“QoS” is sometimes thought of as something that happens inside a “Diffserv domain”; packets are “marked” by special routers at the edge of the domain and then prioritised accordingly by the high-speed routers in the network’s core. Network managers may think that they’ve done a good job of implementing QoS when such a system has been set up and configured according to the prevailing policy.
Unfortunately such an approach is likely to miss the most significant source of QoS problems for the end user – the access network, otherwise known as “the last mile”. For the vast majority of users, the speed of their connection to the network is far lower than the capacity of their end equipment to generate and consume network traffic. As a result, the last mile link is a major – perhaps the largest – point of contention for most users’ network services. Managing the effects of contention is what QoS is all about, so applying QoS in the core while omitting to do so on the access link is to miss the point.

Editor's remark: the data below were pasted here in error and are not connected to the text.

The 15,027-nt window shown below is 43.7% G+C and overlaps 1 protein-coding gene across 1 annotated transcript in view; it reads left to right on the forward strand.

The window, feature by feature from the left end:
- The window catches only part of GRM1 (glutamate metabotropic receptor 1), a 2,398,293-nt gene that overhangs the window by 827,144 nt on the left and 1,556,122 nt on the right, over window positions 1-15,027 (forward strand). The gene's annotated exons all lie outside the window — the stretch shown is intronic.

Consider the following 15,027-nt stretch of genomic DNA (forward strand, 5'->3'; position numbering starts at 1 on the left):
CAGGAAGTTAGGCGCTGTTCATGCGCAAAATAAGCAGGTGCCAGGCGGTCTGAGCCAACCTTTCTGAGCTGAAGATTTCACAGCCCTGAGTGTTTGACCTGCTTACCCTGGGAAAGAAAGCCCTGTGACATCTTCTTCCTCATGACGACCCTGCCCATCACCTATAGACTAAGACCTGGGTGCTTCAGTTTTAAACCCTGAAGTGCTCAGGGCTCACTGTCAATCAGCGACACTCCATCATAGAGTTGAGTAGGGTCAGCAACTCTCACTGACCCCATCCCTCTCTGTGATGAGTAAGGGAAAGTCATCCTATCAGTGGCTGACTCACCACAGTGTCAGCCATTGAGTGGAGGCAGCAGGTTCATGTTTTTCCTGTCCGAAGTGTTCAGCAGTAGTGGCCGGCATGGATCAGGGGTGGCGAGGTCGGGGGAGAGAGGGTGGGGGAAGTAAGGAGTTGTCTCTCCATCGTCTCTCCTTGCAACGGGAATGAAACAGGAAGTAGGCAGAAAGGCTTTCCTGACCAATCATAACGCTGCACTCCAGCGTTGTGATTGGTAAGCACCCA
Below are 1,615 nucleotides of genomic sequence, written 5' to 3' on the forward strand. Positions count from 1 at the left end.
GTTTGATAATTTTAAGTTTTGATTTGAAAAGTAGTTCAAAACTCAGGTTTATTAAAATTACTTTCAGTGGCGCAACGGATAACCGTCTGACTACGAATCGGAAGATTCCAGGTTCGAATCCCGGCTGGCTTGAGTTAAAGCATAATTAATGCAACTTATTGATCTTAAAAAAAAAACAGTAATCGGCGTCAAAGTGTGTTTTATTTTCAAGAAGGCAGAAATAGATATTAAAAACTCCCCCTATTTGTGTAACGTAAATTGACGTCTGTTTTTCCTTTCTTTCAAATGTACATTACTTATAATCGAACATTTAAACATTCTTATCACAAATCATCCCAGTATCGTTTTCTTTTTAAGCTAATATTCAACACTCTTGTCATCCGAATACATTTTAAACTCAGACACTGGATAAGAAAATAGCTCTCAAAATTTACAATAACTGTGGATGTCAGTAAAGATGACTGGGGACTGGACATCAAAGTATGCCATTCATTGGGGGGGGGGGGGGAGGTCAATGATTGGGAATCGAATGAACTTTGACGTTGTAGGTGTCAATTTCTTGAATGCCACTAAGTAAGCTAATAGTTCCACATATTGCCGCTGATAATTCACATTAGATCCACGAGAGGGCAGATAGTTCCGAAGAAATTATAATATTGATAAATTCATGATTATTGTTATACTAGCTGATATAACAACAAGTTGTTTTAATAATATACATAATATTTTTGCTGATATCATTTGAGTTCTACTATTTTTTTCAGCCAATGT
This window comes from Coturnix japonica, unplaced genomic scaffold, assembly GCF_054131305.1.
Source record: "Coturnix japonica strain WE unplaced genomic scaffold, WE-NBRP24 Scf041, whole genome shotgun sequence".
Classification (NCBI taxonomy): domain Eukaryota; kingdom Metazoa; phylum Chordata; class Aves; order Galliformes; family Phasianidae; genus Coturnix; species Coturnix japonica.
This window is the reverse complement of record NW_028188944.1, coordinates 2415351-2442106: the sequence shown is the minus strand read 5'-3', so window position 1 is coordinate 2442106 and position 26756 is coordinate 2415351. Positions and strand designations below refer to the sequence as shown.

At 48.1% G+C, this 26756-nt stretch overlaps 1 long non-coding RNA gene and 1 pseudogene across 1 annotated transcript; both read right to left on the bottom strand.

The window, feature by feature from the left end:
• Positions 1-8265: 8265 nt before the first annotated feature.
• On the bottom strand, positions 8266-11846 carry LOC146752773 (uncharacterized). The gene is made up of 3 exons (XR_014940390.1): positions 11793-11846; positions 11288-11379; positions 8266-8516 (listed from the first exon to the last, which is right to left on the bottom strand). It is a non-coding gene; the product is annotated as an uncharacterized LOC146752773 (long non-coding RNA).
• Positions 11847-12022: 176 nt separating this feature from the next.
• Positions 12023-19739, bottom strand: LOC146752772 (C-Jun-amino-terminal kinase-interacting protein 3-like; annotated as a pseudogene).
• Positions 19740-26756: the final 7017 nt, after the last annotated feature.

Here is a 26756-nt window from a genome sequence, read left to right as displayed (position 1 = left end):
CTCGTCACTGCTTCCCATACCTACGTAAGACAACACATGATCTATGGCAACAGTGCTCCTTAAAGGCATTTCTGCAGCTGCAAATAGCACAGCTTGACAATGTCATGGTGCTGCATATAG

Some operators think that there’s no need for QoS on the access link because there’s only one subscriber there. Nowadays, though, most household broadband connections are shared by the whole family, and business broadband is obviously used by the whole office. Even where there is only one user, however – as might be the case with a mobile broadband connection – they can be expected to be using more than one networked application; making a VoIP call, for example, while viewing a web page and up/downloading email in the background. Failing to differentiate the QoS for these different applications over the access link will lead to trouble, churn, and demands for ever higher bandwidth in the hope this will alleviate the problem.
Managing access link QoS is not about extending the Diffserv domain to the end user; Diffserv markings from end equipment are unreliable, so a different approach is needed. In any case the Diffserv standard only supports one class of real-time traffic, which is inadequate for the variety of rich multi-media applications available today. A more dynamic and fine-grained QoS mechanism is needed, specifically to optimise the use of the slowest part of the network for multiple real-time, near-real-time and other critical applications; once that has been done, core network QoS can take over.